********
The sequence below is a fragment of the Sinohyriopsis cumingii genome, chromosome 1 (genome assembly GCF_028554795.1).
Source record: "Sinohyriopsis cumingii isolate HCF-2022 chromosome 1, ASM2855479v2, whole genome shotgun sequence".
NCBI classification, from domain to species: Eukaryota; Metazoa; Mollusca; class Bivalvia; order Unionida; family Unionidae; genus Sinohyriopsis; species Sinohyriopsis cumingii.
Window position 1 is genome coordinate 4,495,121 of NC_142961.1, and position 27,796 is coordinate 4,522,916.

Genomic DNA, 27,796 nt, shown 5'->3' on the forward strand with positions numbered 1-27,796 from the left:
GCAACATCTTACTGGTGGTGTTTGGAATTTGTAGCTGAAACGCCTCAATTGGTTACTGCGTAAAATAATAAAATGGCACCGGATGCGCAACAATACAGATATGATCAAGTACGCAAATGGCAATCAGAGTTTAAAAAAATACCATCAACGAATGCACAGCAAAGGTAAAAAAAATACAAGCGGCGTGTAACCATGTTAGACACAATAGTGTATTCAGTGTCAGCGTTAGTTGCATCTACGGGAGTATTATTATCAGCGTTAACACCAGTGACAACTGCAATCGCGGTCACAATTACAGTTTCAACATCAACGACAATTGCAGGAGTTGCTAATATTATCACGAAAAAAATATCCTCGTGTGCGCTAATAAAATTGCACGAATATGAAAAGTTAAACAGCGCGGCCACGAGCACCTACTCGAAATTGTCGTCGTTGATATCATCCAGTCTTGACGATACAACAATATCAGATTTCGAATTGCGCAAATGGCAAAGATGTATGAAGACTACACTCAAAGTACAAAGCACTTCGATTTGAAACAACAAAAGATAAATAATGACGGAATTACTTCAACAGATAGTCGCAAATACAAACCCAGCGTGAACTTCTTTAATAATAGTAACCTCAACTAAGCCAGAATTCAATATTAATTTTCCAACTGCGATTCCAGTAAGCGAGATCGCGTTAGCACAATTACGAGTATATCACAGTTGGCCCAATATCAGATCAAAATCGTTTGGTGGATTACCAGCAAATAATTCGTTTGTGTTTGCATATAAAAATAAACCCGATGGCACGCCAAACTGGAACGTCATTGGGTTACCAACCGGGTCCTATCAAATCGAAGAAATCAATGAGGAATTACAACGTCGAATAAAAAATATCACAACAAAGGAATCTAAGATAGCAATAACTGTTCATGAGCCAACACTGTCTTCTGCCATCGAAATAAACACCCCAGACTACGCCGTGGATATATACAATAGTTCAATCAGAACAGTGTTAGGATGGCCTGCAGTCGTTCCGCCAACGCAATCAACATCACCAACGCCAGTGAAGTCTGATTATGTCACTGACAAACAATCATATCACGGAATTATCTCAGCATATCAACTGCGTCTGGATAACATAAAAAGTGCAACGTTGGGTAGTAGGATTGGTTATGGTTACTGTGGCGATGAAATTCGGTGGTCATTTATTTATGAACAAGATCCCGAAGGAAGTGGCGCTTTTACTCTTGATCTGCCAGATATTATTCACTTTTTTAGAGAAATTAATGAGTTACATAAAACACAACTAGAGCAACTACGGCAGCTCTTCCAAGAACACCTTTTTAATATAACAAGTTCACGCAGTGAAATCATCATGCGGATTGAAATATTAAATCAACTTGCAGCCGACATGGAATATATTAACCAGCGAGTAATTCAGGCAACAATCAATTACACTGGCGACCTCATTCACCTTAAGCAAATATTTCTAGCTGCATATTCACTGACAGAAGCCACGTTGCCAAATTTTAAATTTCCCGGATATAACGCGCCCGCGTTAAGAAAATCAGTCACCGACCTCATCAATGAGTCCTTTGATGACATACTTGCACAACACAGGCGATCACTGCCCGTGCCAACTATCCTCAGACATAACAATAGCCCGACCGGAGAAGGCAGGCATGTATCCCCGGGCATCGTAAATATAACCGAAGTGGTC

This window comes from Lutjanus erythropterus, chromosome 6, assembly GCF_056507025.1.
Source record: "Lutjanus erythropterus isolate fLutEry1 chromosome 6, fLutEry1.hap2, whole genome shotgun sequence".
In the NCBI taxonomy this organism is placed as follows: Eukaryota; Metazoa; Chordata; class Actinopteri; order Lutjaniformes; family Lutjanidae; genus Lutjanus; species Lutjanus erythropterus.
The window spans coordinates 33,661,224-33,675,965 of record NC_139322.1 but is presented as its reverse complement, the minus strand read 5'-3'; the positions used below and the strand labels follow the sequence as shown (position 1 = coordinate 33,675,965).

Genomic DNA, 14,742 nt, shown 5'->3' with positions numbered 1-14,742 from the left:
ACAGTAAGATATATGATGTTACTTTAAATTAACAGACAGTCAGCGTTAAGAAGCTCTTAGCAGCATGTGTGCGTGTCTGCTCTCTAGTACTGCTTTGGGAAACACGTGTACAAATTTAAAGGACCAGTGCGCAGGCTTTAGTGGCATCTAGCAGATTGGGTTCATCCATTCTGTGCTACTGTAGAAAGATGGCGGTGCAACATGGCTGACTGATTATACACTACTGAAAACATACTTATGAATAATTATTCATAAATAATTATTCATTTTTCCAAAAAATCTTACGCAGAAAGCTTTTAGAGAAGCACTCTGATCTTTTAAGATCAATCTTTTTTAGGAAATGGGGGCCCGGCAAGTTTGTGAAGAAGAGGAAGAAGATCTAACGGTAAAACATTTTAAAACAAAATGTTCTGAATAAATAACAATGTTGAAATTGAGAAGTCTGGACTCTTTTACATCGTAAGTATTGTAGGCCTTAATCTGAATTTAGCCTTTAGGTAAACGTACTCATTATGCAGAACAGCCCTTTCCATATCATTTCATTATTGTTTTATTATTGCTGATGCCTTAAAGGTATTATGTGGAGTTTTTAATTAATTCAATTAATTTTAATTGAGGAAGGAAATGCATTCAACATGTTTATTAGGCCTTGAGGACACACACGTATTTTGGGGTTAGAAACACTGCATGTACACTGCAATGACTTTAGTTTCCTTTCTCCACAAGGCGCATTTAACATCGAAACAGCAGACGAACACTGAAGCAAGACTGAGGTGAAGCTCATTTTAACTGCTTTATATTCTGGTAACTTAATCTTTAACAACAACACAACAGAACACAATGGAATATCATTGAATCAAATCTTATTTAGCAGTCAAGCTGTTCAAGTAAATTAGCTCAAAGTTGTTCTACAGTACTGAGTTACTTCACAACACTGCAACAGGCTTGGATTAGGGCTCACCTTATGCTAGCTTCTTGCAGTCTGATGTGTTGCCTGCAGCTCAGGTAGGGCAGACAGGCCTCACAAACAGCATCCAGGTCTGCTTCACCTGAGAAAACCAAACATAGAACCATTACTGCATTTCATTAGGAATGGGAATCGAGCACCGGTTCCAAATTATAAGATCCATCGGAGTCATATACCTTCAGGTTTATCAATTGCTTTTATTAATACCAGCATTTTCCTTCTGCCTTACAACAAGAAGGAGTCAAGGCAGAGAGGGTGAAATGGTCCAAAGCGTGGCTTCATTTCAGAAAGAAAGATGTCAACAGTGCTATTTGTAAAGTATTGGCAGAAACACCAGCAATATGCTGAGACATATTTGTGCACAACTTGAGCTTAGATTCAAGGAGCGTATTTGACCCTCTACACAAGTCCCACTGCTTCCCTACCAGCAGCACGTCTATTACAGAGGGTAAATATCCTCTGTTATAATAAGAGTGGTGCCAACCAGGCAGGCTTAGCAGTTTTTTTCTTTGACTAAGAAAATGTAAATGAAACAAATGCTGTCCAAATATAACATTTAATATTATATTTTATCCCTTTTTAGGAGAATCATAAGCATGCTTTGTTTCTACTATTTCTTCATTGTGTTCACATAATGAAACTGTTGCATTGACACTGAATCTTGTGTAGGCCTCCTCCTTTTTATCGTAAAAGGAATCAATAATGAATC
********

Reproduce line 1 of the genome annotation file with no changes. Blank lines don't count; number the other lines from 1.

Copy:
The sequence below is a fragment of the Sinohyriopsis cumingii genome, chromosome 1 (genome assembly GCF_028554795.1).